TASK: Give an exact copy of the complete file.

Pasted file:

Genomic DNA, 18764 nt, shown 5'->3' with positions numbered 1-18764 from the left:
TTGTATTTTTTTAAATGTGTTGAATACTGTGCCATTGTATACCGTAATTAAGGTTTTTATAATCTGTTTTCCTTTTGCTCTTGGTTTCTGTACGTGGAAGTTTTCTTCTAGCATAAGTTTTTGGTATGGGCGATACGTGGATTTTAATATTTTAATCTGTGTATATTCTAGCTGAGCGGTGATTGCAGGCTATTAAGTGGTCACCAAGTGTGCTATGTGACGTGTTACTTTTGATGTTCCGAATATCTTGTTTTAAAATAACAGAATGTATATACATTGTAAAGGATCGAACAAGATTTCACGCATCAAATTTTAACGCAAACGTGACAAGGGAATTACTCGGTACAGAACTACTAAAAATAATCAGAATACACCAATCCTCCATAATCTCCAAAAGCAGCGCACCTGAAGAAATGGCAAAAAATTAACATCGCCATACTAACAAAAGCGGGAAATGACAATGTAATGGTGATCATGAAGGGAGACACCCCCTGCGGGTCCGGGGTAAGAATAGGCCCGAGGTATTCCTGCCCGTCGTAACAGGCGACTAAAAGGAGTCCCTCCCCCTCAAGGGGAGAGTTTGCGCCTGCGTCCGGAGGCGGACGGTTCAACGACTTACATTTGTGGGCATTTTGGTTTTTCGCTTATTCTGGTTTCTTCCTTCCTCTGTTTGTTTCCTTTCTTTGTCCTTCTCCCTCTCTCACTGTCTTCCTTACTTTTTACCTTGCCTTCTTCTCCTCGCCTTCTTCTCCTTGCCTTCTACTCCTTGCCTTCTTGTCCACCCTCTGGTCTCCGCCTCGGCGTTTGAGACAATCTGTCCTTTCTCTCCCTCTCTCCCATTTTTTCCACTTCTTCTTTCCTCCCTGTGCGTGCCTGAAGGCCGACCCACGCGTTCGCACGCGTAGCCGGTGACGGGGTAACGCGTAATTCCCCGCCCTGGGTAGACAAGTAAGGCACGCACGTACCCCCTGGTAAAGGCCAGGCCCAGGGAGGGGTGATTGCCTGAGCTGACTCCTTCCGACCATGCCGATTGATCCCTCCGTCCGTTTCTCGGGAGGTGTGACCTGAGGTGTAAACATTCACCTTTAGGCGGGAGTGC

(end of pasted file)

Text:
Genomic DNA, 18764 nt, shown 5'->3' with positions numbered 1-18764 from the left:
TTGTATTTTTTTAAATGTGTTGAATACTGTGCCATTGTATACCGTAATTAAGGTTTTTATAATCTGTTTTCCTTTTGCTCTTGGTTTCTGTACGTGGAAGTTTTCTTCTAGCATAAGTTTTTGGTATGGGCGATACGTGGATTTTAATATTTTAATCTGTGTATATTCTAGCTGAGCGGTGATTGCAGGCTATTAAGTGGTCACCAAGTGTGCTATGTGACGTGTTACTTTTGATGTTCCGAATATCTTGTTTTAAAATAACAGAATGTATATACATTGTAAAGGATCGAACAAGATTTCACGCATCAAATTTTAACGCAAACGTGACAAGGGAATTACTCGGTACAGAACTACTAAAAATAATCAGAATACACCAATCCTCCATAATCTCCAAAAGCAGCGCACCTGAAGAAATGGCAAAAAATTAACATCGCCATACTAACAAAAGCGGGAAATGACAATGTAATGGTGATCATGAAGGGAGACACCCCCTGCGGGTCCGGGGTAAGAATAGGCCCGAGGTATTCCTGCCCGTCGTAACAGGCGACTAAAAGGAGTCCCTCCCCCTCAAGGGGAGAGTTTGCGCCTGCGTCCGGAGGCGGACGGTTCAACGACTTACATTTGTGGGCATTTTGGTTTTTCGCTTATTCTGGTTTCTTCCTTCCTCTGTTTGTTTCCTTTCTTTGTCCTTCTCCCTCTCTCACTGTCTTCCTTACTTTTTACCTTGCCTTCTTCTCCTCGCCTTCTTCTCCTTGCCTTCTACTCCTTGCCTTCTTGTCCACCCTCTGGTCTCCGCCTCGGCGTTTGAGACAATCTGTCCTTTCTCTCCCTCTCTCCCATTTTTTCCACTTCTTCTTTCCTCCCTGTGCGTGCCTGAAGGCCGACCCACGCGTTCGCACGCGTAGCCGGTGACGGGGTAACGCGTAATTCCCCGCCCTGGGTAGACAAGTAAGGCACGCACGTACCCCCTGGTAAAGGCCAGGCCCAGGGAGGGGTGATTGCCTGAGCTGACTCCTTCCGACCATGCCGATTGATCCCTCCGTCCGTTTCTCGGGAGGTGTGACCTGAGGTGTAAACATTCACCTTTAGGCGGGAGTGC